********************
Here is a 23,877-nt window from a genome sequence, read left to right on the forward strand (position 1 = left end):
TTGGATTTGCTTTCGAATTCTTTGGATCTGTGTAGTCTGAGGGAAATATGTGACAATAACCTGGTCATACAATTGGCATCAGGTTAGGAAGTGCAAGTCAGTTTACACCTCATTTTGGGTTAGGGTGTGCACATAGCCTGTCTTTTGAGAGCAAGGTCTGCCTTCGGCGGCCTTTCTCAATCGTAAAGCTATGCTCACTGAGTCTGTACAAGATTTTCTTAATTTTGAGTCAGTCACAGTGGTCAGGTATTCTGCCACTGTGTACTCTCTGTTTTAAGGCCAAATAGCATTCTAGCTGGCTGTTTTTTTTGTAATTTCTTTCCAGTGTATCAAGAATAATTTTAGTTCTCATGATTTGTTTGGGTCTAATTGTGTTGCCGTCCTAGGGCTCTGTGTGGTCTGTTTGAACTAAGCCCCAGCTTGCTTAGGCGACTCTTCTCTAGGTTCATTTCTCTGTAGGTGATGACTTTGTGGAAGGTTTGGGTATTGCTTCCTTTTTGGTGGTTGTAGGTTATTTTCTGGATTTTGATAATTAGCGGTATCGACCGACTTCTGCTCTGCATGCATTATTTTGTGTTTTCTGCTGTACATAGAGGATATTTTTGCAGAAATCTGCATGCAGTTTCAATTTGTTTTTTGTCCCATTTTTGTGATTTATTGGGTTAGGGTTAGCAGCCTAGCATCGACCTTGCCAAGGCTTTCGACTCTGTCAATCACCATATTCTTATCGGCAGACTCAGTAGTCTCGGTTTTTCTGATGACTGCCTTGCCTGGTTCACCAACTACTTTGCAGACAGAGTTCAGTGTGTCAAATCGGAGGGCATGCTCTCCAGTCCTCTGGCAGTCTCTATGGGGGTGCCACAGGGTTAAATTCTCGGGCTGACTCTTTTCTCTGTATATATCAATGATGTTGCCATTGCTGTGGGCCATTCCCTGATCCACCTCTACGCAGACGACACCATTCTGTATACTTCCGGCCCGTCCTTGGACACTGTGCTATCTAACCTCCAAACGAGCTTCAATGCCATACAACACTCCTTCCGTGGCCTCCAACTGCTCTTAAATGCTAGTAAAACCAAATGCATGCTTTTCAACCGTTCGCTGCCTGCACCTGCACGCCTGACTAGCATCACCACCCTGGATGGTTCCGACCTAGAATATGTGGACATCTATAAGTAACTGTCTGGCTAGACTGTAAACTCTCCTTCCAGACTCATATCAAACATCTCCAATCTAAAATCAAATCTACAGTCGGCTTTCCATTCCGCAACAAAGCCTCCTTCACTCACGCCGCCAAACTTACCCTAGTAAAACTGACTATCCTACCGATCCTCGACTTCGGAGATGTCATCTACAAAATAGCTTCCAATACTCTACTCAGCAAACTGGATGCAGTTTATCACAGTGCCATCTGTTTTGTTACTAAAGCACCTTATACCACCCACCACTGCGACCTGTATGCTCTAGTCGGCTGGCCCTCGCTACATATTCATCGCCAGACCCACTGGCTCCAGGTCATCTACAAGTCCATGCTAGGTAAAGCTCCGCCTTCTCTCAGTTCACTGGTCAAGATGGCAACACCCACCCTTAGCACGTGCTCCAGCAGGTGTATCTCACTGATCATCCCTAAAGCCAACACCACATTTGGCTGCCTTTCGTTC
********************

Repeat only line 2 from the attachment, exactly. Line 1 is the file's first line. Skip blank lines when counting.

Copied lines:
TTGGATTTGCTTTCGAATTCTTTGGATCTGTGTAGTCTGAGGGAAATATGTGACAATAACCTGGTCATACAATTGGCATCAGGTTAGGAAGTGCAAGTCAGTTTACACCTCATTTTGGGTTAGGGTGTGCACATAGCCTGTCTTTTGAGAGCAAGGTCTGCCTTCGGCGGCCTTTCTCAATCGTAAAGCTATGCTCACTGAGTCTGTACAAGATTTTCTTAATTTTGAGTCAGTCACAGTGGTCAGGTATTCTGCCACTGTGTACTCTCTGTTTTAAGGCCAAATAGCATTCTAGCTGGCTGTTTTTTTTGTAATTTCTTTCCAGTGTATCAAGAATAATTTTAGTTCTCATGATTTGTTTGGGTCTAATTGTGTTGCCGTCCTAGGGCTCTGTGTGGTCTGTTTGAACTAAGCCCCAGCTTGCTTAGGCGACTCTTCTCTAGGTTCATTTCTCTGTAGGTGATGACTTTGTGGAAGGTTTGGGTATTGCTTCCTTTTTGGTGGTTGTAGGTTATTTTCTGGATTTTGATAATTAGCGGTATCGACCGACTTCTGCTCTGCATGCATTATTTTGTGTTTTCTGCTGTACATAGAGGATATTTTTGCAGAAATCTGCATGCAGTTTCAATTTGTTTTTTGTCCCATTTTTGTGATTTATTGGGTTAGGGTTAGCAGCCTAGCATCGACCTTGCCAAGGCTTTCGACTCTGTCAATCACCATATTCTTATCGGCAGACTCAGTAGTCTCGGTTTTTCTGATGACTGCCTTGCCTGGTTCACCAACTACTTTGCAGACAGAGTTCAGTGTGTCAAATCGGAGGGCATGCTCTCCAGTCCTCTGGCAGTCTCTATGGGGGTGCCACAGGGTTAAATTCTCGGGCTGACTCTTTTCTCTGTATATATCAATGATGTTGCCATTGCTGTGGGCCATTCCCTGATCCACCTCTACGCAGACGACACCATTCTGTATACTTCCGGCCCGTCCTTGGACACTGTGCTATCTAACCTCCAAACGAGCTTCAATGCCATACAACACTCCTTCCGTGGCCTCCAACTGCTCTTAAATGCTAGTAAAACCAAATGCATGCTTTTCAACCGTTCGCTGCCTGCACCTGCACGCCTGACTAGCATCACCACCCTGGATGGTTCCGACCTAGAATATGTGGACATCTATAAGTAACTGTCTGGCTAGACTGTAAACTCTCCTTCCAGACTCATATCAAACATCTCCAATCTAAAATCAAATCTACAGTCGGCTTTCCATTCCGCAACAAAGCCTCCTTCACTCACGCCGCCAAACTTACCCTAGTAAAACTGACTATCCTACCGATCCTCGACTTCGGAGATGTCATCTACAAAATAGCTTCCAATACTCTACTCAGCAAACTGGATGCAGTTTATCACAGTGCCATCTGTTTTGTTACTAAAGCACCTTATACCACCCACCACTGCGACCTGTATGCTCTAGTCGGCTGGCCCTCGCTACATATTCATCGCCAGACCCACTGGCTCCAGGTCATCTACAAGTCCATGCTAGGTAAAGCTCCGCCTTCTCTCAGTTCACTGGTCAAGATGGCAACACCCACCCTTAGCACGTGCTCCAGCAGGTGTATCTCACTGATCATCCCTAAAGCCAACACCACATTTGGCTGCCTTTCGTTC